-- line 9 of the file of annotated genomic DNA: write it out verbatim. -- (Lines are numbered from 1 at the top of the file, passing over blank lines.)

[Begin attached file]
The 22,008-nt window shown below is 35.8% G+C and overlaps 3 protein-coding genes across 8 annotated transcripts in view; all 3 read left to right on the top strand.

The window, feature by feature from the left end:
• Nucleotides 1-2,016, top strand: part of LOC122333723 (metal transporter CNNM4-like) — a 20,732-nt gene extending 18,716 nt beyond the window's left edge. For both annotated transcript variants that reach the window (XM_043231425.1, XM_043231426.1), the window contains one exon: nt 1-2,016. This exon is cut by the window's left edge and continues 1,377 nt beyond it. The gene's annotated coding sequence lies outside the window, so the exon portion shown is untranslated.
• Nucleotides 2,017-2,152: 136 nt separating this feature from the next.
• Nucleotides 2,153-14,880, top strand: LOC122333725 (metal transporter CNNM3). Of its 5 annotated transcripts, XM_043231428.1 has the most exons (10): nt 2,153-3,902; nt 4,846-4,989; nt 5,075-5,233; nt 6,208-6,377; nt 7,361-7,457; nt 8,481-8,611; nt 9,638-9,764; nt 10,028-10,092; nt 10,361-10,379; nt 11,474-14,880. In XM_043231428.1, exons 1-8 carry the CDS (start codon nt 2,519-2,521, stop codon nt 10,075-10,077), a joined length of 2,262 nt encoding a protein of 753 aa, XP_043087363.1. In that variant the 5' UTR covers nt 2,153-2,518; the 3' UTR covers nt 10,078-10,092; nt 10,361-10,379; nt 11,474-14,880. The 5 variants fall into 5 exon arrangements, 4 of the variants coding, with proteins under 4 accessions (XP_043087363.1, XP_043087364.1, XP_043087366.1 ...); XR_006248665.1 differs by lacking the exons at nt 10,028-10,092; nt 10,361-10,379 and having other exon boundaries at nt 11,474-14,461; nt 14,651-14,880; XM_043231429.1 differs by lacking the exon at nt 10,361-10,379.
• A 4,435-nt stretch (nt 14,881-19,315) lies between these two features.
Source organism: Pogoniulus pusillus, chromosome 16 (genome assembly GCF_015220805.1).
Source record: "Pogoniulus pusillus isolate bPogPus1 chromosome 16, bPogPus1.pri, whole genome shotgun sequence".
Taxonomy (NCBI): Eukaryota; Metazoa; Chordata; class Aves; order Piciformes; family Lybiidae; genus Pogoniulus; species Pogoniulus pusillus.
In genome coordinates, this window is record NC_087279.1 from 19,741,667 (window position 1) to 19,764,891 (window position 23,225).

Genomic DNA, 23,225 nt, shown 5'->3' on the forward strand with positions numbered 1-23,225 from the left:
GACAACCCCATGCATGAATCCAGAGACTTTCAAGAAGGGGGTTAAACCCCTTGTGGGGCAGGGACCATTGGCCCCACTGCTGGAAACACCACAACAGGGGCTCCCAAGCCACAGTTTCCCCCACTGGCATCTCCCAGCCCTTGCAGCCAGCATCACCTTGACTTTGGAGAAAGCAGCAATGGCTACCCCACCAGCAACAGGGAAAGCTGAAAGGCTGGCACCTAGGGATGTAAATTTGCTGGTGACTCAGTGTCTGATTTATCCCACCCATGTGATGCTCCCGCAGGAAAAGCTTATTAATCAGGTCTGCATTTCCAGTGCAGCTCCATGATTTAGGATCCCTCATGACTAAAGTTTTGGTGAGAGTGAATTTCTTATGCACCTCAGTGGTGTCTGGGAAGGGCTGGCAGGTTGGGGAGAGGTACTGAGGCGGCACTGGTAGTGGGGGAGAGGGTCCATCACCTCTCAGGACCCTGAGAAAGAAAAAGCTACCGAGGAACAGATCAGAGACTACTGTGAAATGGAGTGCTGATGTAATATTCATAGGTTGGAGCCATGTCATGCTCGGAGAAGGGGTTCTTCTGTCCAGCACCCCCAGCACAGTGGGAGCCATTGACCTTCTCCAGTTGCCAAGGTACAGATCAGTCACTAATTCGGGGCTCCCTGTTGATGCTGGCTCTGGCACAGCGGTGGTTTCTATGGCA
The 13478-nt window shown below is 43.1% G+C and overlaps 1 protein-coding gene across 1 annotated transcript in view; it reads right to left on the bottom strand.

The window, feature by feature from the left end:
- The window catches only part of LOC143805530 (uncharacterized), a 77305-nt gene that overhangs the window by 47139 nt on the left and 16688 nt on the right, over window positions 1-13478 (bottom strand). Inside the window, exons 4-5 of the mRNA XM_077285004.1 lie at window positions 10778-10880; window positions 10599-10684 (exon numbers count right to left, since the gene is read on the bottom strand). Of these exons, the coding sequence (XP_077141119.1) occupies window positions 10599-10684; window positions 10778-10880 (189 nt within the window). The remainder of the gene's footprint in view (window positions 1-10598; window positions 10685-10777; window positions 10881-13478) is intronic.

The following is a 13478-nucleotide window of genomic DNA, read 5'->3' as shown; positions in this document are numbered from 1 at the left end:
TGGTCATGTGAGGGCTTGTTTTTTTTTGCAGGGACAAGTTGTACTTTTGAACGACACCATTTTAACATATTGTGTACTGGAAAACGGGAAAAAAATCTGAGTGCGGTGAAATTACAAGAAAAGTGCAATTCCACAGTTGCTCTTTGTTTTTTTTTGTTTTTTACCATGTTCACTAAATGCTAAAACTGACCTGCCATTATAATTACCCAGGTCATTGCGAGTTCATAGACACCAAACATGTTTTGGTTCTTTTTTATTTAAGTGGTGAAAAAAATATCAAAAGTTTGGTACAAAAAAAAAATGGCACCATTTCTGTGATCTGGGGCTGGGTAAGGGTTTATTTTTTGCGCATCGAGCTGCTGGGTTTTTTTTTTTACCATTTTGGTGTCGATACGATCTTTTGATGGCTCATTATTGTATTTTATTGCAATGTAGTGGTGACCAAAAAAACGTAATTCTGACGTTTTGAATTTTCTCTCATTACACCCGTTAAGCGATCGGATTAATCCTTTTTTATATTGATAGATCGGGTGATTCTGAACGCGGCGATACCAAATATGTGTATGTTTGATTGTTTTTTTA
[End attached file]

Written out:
Taxonomy (NCBI): Eukaryota; Metazoa; Chordata; class Aves; order Piciformes; family Lybiidae; genus Pogoniulus; species Pogoniulus pusillus.